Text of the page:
Umgang mit medizinischen Notfällen in der Zahnarztpraxis

Zahnärzte müssen darauf vorbereitet sein, medizinische Notfälle zu bewältigen, die in der Praxis auftreten können. In Japan wurde zwischen 1980 und 1984 vom Komitee zur Verhütung systematischer Komplikationen während der zahnärztlichen Behandlung der Japan Dental Society of Anesthesiology unter der Schirmherrschaft der Japanese Dental Society eine Studie durchgeführt.1 Die Ergebnisse dieser Studie zeigten, dass überall 19 % bis 44 % der Zahnärzte hatten in einem Jahr einen Patienten mit einem medizinischen Notfall. Die meisten dieser Komplikationen, etwa 90 %, waren leicht, aber 8 % wurden als schwerwiegend eingestuft. Es wurde festgestellt, dass bei 35 % der Patienten eine Grunderkrankung bekannt war. Bei 33 % dieser Patienten wurde eine Herz-Kreislauf-Erkrankung festgestellt.

Medizinische Notfälle traten am häufigsten während und nach der Lokalanästhesie auf, hauptsächlich während der Zahnextraktion und der Endodontie. Über 60 % der Notfälle waren Synkopen, gefolgt von Hyperventilation mit 7 % am zweithäufigsten.

In den Vereinigten Staaten und Kanada haben Studien auch gezeigt, dass Synkopen der häufigste medizinische Notfall sind, der von Zahnärzten gesehen wird.2,3 Synkopen machten etwa 50 % aller Notfälle aus, die in einer bestimmten Studie gemeldet wurden, mit dem zweithäufigsten Ereignis, einer leichten Allergie, machten nur 8 % aller Notfälle aus. Neben der Synkope wurden als weitere Notfälle allergische Reaktionen, Angina pectoris/Myokardinfarkt, Herzstillstand, orthostatische Hypotonie, Krampfanfälle, Bronchospasmus und diabetische Notfälle berichtet.

Der Umfang der zahnärztlichen Behandlung erfordert Vorbereitung, Vorbeugung und gegebenenfalls Behandlung. Die Vorbeugung erfolgt durch eine gründliche Anamneseerhebung mit entsprechenden Änderungen der zahnärztlichen Behandlung nach Bedarf. Der wichtigste Aspekt bei fast allen medizinischen Notfällen in der Zahnarztpraxis ist es, eine unzureichende Sauerstoffversorgung von Gehirn und Herz zu verhindern oder zu korrigieren. Daher sollte bei der Behandlung aller medizinischen Notfälle sichergestellt werden, dass diese kritischen Organe mit sauerstoffreichem Blut versorgt werden. Dies steht im Einklang mit der grundlegenden Herz-Lungen-Wiederbelebung, mit der der Zahnarzt kompetent sein muss. Dies vermittelt die Fähigkeiten zur Bewältigung der meisten medizinischen Notfälle, die mit der Beurteilung und gegebenenfalls Behandlung der Atemwege, der Atmung und des Kreislaufs (das ABC der HLW) beginnen. Normalerweise sollte der Zahnarzt erst nach diesen ABCs den Einsatz von Notfallmedikamenten in Betracht ziehen.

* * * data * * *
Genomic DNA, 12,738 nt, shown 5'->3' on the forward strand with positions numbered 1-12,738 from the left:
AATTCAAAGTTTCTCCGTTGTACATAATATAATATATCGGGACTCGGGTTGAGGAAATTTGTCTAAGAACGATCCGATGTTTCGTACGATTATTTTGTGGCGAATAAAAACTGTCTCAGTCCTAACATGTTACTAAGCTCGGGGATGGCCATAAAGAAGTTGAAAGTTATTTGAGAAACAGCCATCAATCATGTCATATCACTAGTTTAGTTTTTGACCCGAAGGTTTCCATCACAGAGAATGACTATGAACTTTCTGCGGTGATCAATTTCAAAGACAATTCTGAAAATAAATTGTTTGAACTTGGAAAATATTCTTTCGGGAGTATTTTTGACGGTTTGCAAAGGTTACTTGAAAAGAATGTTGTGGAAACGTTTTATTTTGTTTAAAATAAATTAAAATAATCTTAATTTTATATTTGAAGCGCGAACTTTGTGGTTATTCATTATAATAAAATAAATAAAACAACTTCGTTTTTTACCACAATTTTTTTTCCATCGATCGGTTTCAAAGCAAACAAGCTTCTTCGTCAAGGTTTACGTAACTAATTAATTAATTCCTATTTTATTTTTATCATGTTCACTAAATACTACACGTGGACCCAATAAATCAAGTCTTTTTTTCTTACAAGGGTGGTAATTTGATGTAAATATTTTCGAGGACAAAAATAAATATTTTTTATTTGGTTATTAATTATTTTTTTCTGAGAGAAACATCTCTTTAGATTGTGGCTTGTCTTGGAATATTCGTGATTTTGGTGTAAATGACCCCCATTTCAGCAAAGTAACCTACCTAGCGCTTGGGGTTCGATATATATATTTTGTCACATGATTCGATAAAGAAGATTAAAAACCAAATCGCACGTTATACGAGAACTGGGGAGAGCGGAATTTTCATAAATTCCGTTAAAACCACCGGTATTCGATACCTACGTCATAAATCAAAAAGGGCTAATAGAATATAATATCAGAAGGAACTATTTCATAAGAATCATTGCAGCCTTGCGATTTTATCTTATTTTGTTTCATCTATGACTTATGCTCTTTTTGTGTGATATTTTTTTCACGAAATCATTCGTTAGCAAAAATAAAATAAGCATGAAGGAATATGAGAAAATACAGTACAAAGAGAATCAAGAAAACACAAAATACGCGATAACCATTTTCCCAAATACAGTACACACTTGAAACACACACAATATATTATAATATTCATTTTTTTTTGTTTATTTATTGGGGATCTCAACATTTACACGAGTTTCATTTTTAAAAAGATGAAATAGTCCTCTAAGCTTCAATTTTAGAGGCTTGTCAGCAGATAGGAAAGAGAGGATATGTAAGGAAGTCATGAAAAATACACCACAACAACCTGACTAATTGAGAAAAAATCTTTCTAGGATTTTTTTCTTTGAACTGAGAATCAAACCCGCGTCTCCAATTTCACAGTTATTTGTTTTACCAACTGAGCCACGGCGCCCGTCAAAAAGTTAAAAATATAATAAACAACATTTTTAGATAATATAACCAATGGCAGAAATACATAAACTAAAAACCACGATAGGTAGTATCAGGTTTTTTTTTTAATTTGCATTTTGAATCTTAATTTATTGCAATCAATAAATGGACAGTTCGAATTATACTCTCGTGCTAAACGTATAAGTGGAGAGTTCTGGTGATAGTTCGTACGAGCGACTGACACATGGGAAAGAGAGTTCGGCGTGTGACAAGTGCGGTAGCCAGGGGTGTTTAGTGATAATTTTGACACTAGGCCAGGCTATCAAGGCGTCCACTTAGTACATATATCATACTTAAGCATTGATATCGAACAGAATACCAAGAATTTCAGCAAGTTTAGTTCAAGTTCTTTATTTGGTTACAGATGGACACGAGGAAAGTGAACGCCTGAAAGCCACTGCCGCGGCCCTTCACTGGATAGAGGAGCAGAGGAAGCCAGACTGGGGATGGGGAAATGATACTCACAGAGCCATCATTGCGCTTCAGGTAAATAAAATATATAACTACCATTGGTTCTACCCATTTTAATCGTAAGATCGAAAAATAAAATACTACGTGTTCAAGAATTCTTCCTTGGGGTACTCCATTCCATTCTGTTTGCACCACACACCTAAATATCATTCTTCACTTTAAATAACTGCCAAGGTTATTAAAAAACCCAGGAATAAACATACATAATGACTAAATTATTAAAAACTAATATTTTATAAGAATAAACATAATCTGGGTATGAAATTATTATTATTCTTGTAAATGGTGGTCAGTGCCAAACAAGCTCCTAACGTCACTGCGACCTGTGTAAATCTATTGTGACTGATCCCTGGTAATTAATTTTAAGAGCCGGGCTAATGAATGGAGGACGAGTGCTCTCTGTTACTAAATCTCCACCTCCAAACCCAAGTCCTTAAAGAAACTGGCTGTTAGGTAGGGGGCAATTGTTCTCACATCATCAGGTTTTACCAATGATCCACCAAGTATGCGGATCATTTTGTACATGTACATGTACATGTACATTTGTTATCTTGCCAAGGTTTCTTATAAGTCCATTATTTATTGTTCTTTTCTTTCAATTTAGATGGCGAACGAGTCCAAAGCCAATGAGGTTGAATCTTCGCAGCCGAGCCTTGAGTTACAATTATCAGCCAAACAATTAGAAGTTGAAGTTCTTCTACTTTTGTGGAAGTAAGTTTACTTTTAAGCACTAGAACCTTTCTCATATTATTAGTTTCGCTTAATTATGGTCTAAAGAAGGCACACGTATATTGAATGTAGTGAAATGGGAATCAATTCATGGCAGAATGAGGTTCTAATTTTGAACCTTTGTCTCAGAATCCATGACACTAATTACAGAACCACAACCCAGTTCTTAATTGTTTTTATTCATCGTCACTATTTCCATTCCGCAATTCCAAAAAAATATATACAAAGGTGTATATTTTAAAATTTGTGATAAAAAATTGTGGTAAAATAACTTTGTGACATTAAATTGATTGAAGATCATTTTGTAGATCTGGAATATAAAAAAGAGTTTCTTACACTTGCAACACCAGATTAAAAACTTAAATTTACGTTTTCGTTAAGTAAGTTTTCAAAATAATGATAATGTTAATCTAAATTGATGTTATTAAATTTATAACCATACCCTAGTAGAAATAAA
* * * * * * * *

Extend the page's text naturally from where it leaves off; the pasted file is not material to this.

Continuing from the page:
Medikamente, die dem Zahnarzt sofort zur Verfügung stehen sollten, lassen sich in zwei Kategorien einteilen.4 Die erste Kategorie stellt diejenigen dar, die als wesentlich erachtet werden können. Diese Medikamente sind in Tabelle 1 zusammengefasst. Die zweite Kategorie enthält Medikamente, die ebenfalls sehr hilfreich sind und als Teil der Notfallausrüstung in Betracht gezogen werden sollten. Diese ergänzenden Medikamente sind in Tabelle 2 zusammengefasst. Die genaue Zusammensetzung des Medikamentenkits kann variieren, da das Vorhandensein der Medikamente in dieser letzteren Gruppe von der Art der Zahnarztpraxis abhängen kann.


The following will summarize the drugs which should be part of a dentist’s emergency kit.4 There are 6 drugs which should be considered essential for all dentists.

1. Oxygen